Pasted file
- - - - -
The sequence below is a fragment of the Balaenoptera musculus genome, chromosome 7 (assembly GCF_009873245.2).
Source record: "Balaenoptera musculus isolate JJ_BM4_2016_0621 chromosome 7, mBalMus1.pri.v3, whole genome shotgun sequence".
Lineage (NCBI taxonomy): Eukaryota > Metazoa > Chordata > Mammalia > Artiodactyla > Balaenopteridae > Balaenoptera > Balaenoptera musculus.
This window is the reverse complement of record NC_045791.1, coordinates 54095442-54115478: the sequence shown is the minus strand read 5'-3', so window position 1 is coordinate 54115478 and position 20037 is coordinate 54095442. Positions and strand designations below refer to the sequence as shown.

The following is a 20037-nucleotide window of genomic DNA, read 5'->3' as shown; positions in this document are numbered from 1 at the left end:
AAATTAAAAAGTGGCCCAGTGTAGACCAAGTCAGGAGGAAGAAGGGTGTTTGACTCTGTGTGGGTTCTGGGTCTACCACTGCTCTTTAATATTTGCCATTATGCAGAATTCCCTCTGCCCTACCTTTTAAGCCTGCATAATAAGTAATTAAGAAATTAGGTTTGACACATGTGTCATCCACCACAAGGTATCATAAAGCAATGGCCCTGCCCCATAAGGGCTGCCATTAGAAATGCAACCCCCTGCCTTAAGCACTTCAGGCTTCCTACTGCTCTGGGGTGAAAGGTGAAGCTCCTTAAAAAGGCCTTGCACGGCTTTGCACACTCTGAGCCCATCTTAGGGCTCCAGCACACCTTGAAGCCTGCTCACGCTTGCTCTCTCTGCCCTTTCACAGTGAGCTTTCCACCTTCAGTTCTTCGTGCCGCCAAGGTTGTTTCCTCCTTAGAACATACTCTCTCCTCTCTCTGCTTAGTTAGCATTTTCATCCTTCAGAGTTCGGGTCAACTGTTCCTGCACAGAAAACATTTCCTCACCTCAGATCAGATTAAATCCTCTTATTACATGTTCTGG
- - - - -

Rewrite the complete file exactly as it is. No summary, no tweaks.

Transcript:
The sequence below is a fragment of the Balaenoptera musculus genome, chromosome 7 (assembly GCF_009873245.2).
Source record: "Balaenoptera musculus isolate JJ_BM4_2016_0621 chromosome 7, mBalMus1.pri.v3, whole genome shotgun sequence".
Lineage (NCBI taxonomy): Eukaryota > Metazoa > Chordata > Mammalia > Artiodactyla > Balaenopteridae > Balaenoptera > Balaenoptera musculus.
This window is the reverse complement of record NC_045791.1, coordinates 54095442-54115478: the sequence shown is the minus strand read 5'-3', so window position 1 is coordinate 54115478 and position 20037 is coordinate 54095442. Positions and strand designations below refer to the sequence as shown.

The following is a 20037-nucleotide window of genomic DNA, read 5'->3' as shown; positions in this document are numbered from 1 at the left end:
AAATTAAAAAGTGGCCCAGTGTAGACCAAGTCAGGAGGAAGAAGGGTGTTTGACTCTGTGTGGGTTCTGGGTCTACCACTGCTCTTTAATATTTGCCATTATGCAGAATTCCCTCTGCCCTACCTTTTAAGCCTGCATAATAAGTAATTAAGAAATTAGGTTTGACACATGTGTCATCCACCACAAGGTATCATAAAGCAATGGCCCTGCCCCATAAGGGCTGCCATTAGAAATGCAACCCCCTGCCTTAAGCACTTCAGGCTTCCTACTGCTCTGGGGTGAAAGGTGAAGCTCCTTAAAAAGGCCTTGCACGGCTTTGCACACTCTGAGCCCATCTTAGGGCTCCAGCACACCTTGAAGCCTGCTCACGCTTGCTCTCTCTGCCCTTTCACAGTGAGCTTTCCACCTTCAGTTCTTCGTGCCGCCAAGGTTGTTTCCTCCTTAGAACATACTCTCTCCTCTCTCTGCTTAGTTAGCATTTTCATCCTTCAGAGTTCGGGTCAACTGTTCCTGCACAGAAAACATTTCCTCACCTCAGATCAGATTAAATCCTCTTATTACATGTTCTGG